Big Banks, Loan Fraud, and Moral Equivalence – Part One

Take the Bonus and RunIntroduction. As the Big Bank scandals appear to be diminishing, I’ll admit that it’s probably time to get over the RATs (Rapers of the American Taxpayers), and move on to other more uplifting topics for this blog site. Perhaps I will….

But first, I want to tackle a topic that I’ve never addressed on this blog site – loan fraud. That is, those scams and schemes in which, during the easy money days, circa 2005 – 2007/8, individuals intentionally falsified financial information in order to obtain loans they could not have otherwise qualified for.  There were two basic types: Fraud for Housing [i.e. the borrower falsifies financial information to purchase a home to live in] versus Fraud for Gain [i.e. the borrower, individually, or with others, falsifies financial information to purchase homes to rent out or flip, for personal profit.]  Both types of fraud were made possible as a result of rapidly escalating home prices, alluring [some might say ‘too good to be true’] loan programs and non-existent lender underwriting. In those days, if you could fog a mirror, you could get a loan.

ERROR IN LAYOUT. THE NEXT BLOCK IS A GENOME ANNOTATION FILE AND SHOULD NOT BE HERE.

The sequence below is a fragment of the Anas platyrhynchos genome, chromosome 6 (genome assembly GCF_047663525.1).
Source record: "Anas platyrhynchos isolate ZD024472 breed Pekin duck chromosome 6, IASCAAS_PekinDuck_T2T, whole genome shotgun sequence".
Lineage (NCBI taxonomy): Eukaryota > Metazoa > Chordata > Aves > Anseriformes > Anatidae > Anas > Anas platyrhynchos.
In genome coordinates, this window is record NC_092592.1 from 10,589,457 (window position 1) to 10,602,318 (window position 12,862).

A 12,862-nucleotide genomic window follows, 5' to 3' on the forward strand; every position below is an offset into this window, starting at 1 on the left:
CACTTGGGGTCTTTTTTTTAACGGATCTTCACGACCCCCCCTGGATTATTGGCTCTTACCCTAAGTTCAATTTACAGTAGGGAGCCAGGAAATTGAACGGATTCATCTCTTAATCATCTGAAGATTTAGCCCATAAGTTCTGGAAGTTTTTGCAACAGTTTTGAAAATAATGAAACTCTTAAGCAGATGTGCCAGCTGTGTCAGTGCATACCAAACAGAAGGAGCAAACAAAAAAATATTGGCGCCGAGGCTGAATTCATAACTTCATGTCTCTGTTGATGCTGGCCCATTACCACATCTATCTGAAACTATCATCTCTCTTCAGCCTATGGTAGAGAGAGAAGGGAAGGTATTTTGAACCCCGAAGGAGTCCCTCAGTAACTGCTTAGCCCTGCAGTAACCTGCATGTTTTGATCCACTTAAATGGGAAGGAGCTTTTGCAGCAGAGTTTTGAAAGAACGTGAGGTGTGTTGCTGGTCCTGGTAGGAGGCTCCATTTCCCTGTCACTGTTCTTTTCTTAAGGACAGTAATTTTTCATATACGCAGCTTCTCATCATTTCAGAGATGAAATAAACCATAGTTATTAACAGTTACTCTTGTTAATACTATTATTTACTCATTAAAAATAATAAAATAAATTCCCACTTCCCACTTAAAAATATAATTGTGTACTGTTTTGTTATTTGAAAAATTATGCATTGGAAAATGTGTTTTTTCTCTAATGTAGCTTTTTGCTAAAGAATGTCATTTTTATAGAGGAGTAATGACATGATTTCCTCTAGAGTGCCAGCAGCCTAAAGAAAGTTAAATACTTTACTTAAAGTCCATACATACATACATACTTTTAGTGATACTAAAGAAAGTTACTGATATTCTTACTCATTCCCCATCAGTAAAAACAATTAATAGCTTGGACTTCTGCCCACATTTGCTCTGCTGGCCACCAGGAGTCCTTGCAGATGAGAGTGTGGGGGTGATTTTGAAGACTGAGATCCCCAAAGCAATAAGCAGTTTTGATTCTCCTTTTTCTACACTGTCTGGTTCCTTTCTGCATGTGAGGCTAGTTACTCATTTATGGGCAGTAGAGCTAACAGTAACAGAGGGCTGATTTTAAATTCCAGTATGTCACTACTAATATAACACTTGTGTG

Fraud for Housing is probably a couple of clicks closer to True North on the Moral Compass than Fraud for Gain, but both are illegal.  I condone neither. In order to appreciate the risk of falsifying information to a federally insured lender, it is instructive to understand how broadly fraud is defined:

(a) Except as otherwise provided in this section, whoever, in any matter within the jurisdiction of the executive, legislative, or judicial branch of the Government of the United States, knowingly and willfully—

(1) falsifies, conceals, or covers up by any trick, scheme, or device a material fact;

(2) makes any materially false, fictitious, or fraudulent statement or representation; or

(3) makes or uses any false writing or document knowing the same to contain any materially false, fictitious, or fraudulent statement or entry;